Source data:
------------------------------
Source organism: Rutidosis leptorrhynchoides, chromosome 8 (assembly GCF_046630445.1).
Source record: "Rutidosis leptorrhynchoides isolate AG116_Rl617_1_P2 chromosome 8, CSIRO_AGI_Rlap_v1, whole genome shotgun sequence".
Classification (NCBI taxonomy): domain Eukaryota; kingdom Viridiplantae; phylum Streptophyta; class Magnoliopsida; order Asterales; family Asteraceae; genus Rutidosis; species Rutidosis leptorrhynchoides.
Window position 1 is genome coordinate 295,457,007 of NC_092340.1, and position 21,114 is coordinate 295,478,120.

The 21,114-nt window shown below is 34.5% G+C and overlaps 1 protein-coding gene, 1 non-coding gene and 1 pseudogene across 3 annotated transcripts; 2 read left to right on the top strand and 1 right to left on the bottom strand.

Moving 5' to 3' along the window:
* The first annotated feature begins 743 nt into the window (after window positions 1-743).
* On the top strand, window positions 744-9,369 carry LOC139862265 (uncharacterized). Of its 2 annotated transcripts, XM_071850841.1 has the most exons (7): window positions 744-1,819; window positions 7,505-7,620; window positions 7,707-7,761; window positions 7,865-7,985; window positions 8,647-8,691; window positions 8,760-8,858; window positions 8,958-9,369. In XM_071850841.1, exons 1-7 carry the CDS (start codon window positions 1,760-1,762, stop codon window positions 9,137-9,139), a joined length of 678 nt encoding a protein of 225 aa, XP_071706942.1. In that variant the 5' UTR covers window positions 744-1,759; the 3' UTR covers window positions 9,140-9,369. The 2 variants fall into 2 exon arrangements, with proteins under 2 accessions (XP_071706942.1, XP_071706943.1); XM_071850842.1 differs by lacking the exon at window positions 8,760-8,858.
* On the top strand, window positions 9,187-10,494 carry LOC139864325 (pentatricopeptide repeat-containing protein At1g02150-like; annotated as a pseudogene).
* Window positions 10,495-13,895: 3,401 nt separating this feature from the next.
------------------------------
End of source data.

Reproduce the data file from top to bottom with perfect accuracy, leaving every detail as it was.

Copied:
Source organism: Rutidosis leptorrhynchoides, chromosome 8 (assembly GCF_046630445.1).
Source record: "Rutidosis leptorrhynchoides isolate AG116_Rl617_1_P2 chromosome 8, CSIRO_AGI_Rlap_v1, whole genome shotgun sequence".
Classification (NCBI taxonomy): domain Eukaryota; kingdom Viridiplantae; phylum Streptophyta; class Magnoliopsida; order Asterales; family Asteraceae; genus Rutidosis; species Rutidosis leptorrhynchoides.
Window position 1 is genome coordinate 295,457,007 of NC_092340.1, and position 21,114 is coordinate 295,478,120.

The 21,114-nt window shown below is 34.5% G+C and overlaps 1 protein-coding gene, 1 non-coding gene and 1 pseudogene across 3 annotated transcripts; 2 read left to right on the top strand and 1 right to left on the bottom strand.

Moving 5' to 3' along the window:
* The first annotated feature begins 743 nt into the window (after window positions 1-743).
* On the top strand, window positions 744-9,369 carry LOC139862265 (uncharacterized). Of its 2 annotated transcripts, XM_071850841.1 has the most exons (7): window positions 744-1,819; window positions 7,505-7,620; window positions 7,707-7,761; window positions 7,865-7,985; window positions 8,647-8,691; window positions 8,760-8,858; window positions 8,958-9,369. In XM_071850841.1, exons 1-7 carry the CDS (start codon window positions 1,760-1,762, stop codon window positions 9,137-9,139), a joined length of 678 nt encoding a protein of 225 aa, XP_071706942.1. In that variant the 5' UTR covers window positions 744-1,759; the 3' UTR covers window positions 9,140-9,369. The 2 variants fall into 2 exon arrangements, with proteins under 2 accessions (XP_071706942.1, XP_071706943.1); XM_071850842.1 differs by lacking the exon at window positions 8,760-8,858.
* On the top strand, window positions 9,187-10,494 carry LOC139864325 (pentatricopeptide repeat-containing protein At1g02150-like; annotated as a pseudogene).
* Window positions 10,495-13,895: 3,401 nt separating this feature from the next.